Hungry for some rocket? No, I’m not talking about space aviation. Rather, some spicy leafy greens. Arugula (also known as rocket in places like the U.K.) is a vegetable in the brassica family, alongside broccoli, kale, and cabbage. Native to the Mediterranean, Arugula was traditionally used as an herb, grown in gardens or collected in the wild. Now, it’s available widely in grocery stores and farmers’ markets, as well as grown in the wild in Europe and North America.
Sure the winter months don’t have fresh and tantalizing tomatoes and crisp and juicy peaches, but what about a little earthy and crunchy root vegetable goodness? These winter months are a perfect time to incorporate some more root vegetables into our diet, and one of those vegetables that is abundant at the farmers’ market is beets! Beets are a round root vegetable that has a leafy top. They were first cultivated in ancient Egypt, Rome, and Greece for their leafy greens. During the Roman era, they started to be cultivated for the root. The whole plant is edible and packed with vitamins and minerals, and affordable to boot!
In the midst of the rainy season, cool-weather crops are thriving this time of year. One of those vegetables that we know and love is spinach! Native to Persia about 2000 years ago, spinach was then brought over to India and China and then became popular throughout Europe and the Arab Mediterranean. It is a member of the amaranth family (Amaranthaceae) and has a deep green color with ovate to triangular leaves.
Looking for a fruit that is sour, sweet, and bitter all at the same time? Well, a grapefruit can be all of those things and more! Grapefruit is a hybrid between the sweet orange and the pomelo. It is a subtropical citrus that can range in taste from sour to semi-sweet, and somewhat bitter. Grapefruits have a yellow skin, and the pulp varies in color depending on the cultivar (from white to pink to red). Grapefruits do not resemble grapes, but rather got their name because they grew in a grape-like cluster. They have half the amount of citric acid as lemons or limes and about twice the amount of citric acid as oranges.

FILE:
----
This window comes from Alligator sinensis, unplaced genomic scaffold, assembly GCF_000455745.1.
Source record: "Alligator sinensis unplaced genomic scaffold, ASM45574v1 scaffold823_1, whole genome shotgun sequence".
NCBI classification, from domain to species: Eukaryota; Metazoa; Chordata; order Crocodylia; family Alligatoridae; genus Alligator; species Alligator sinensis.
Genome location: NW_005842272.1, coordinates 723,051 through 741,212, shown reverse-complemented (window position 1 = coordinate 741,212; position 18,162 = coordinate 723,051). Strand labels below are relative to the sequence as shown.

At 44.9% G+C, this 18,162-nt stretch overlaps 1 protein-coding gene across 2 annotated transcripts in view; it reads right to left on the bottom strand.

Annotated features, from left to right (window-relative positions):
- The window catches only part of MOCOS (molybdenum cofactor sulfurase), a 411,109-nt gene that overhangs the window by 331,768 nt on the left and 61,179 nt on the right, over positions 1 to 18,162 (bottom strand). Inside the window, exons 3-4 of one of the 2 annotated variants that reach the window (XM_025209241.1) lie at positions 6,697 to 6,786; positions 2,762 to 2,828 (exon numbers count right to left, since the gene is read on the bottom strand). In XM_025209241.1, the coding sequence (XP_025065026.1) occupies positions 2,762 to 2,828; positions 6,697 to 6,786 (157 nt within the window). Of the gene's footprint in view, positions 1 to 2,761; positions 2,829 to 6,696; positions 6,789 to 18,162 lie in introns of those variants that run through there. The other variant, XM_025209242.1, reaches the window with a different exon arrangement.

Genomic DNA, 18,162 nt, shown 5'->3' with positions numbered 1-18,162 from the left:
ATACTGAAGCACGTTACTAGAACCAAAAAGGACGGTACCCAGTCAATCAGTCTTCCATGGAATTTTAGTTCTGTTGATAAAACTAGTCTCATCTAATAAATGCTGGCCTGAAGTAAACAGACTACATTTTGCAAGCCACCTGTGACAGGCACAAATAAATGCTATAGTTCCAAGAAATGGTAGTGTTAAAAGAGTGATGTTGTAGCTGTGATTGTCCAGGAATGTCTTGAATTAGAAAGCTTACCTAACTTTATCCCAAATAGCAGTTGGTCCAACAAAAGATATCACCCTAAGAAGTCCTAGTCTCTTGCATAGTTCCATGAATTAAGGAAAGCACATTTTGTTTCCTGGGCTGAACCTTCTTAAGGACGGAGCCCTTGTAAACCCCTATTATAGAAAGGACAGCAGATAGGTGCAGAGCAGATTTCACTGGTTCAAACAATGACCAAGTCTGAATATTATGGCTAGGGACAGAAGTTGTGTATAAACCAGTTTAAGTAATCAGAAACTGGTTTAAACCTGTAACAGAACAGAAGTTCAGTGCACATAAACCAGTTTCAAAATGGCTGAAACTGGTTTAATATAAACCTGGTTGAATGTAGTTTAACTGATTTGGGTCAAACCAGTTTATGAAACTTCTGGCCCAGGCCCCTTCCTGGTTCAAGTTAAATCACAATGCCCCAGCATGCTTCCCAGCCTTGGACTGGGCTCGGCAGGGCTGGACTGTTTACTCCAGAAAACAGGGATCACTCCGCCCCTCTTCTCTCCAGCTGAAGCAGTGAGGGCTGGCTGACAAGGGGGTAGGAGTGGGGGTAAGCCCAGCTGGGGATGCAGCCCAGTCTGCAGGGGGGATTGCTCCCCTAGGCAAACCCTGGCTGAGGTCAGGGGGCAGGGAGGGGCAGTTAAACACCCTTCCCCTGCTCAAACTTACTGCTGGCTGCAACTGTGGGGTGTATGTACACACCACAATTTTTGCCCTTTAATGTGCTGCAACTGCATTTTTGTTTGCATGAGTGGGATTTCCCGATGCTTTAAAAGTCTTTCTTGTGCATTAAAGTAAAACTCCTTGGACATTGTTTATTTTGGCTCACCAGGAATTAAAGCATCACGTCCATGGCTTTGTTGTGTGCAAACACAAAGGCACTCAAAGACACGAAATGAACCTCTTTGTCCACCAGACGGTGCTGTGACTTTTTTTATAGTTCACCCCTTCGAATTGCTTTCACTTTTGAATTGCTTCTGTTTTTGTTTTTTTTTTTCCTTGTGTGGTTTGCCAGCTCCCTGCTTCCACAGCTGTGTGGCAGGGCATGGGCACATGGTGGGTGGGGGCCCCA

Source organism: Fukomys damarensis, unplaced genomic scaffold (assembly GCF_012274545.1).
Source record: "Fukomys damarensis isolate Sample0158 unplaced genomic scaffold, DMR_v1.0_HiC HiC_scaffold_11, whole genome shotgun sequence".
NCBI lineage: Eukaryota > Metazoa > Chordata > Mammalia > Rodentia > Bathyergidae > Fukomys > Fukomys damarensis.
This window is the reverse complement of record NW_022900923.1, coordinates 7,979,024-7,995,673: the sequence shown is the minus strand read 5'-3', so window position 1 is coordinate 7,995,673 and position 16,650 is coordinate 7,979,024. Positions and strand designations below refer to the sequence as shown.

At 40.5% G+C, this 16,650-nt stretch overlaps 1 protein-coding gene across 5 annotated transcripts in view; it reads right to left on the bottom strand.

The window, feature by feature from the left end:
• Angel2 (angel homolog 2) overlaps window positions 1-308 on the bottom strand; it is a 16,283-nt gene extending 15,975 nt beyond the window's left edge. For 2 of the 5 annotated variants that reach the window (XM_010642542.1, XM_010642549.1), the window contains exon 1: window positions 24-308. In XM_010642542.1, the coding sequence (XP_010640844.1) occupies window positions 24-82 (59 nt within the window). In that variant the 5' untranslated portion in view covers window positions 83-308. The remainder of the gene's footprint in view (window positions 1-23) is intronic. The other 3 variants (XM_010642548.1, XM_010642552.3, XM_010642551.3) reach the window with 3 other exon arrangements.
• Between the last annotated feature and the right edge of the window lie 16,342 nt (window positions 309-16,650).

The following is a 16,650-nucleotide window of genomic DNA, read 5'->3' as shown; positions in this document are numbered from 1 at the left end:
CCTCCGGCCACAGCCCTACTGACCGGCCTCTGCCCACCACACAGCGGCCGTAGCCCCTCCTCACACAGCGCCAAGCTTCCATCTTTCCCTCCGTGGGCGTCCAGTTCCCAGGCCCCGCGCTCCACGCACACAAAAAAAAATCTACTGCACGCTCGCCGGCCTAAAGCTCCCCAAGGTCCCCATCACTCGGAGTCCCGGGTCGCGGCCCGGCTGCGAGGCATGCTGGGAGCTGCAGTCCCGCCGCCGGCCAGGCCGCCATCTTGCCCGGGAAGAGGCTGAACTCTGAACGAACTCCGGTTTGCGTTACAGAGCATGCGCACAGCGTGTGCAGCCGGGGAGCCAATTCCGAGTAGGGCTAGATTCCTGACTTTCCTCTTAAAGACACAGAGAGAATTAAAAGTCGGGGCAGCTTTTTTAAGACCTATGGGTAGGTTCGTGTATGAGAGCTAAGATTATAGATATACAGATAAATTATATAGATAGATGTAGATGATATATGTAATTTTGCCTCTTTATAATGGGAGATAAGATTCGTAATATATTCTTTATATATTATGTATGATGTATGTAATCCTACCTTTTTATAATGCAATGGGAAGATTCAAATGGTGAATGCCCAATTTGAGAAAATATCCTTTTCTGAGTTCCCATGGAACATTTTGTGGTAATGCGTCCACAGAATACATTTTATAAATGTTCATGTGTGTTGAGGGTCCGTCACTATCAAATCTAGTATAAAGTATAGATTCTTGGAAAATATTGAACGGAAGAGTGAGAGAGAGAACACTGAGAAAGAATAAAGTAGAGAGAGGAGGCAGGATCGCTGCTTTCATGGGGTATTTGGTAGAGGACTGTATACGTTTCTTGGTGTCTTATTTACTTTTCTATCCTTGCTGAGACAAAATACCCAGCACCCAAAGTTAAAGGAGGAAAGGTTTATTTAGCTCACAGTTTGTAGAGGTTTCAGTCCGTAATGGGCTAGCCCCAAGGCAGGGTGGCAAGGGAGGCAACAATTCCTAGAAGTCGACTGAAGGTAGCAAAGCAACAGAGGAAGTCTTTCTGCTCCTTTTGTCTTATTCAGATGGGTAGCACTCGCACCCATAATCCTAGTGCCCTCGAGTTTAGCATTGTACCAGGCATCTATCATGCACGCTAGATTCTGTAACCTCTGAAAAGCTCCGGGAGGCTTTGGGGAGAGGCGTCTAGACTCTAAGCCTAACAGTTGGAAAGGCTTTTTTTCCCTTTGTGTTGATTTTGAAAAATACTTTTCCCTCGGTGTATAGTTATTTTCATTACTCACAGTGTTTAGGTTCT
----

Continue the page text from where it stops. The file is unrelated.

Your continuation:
Looking to try out a new leafy green vegetable? Well, bok choy (Cantonese for “small white vegetable), also known as pak choi or pok choi, is at the height of it’s season! Bok choy is a winter-hardy green in the Brassica family. It is native to China since the 5th century AD and is a type of Chinese cabbage that is a popular veggie in Asian cuisine. Bok choy has a white or light green stem and dark green leaves and grows in a cluster. The texture is crisp and crunchy and has a spinach-like taste with a mild bitterness.
Want the perfect fruit to clear out 2020 from your system? Well, luckily lemons are pouring into the market right now to help you with that cleanse. Lemons grow on a small evergreen tree and are native to South Asia. The lemon tree can produce fruit year round, but produces the most fruit in late winter and early spring. You can find Eureka and Meyer lemon varieties at our markets.
‘Tis the season to enjoy delicious meals surrounded by glowing lights and presents. And although this year we may not be able to get together with family and friends for the holidays, we can still enjoy the foods that feel like home. One vegetable in season right now that can bring that sense of comfort and goodness is the sweet and starchy sweet potato!
Did you know walnuts are not actually nuts? Much like almonds, walnuts are in fact the edible seed of a drupe (other common drupes include peaches, dates, and cherries). They have a multidimensional flavor: buttery richness from their high fat content, earthy and slightly sweet with a touch of bitterness from the tannins in their papery skin.
Sure cabbage is great, but have you experienced all that a napa cabbage has to offer? Napa cabbage is a type of Chinese cabbage that has it’s origins in East Asia in the 15th century. It then spread to Korea and Japan, and also became a popular crop in Europe, the Americas, and Australia in the 19th century. Fun fact: Napa cabbage is thought to have originated from natural hybridization of turnip and pak-choi.
Looking for a veggie that’s not quite an onion and not quite garlic, but some sweet spot in between? Well, right now you can find an abundance of leeks at the farmers’ markets. Leeks are a part of the same genus as onions, garlics, shallots, scallions, and chives (Alliums). They are native to Central Asia, but have been cultivated for thousands of years. They have a sweet onion-like flavor and have a crunchy, firm texture.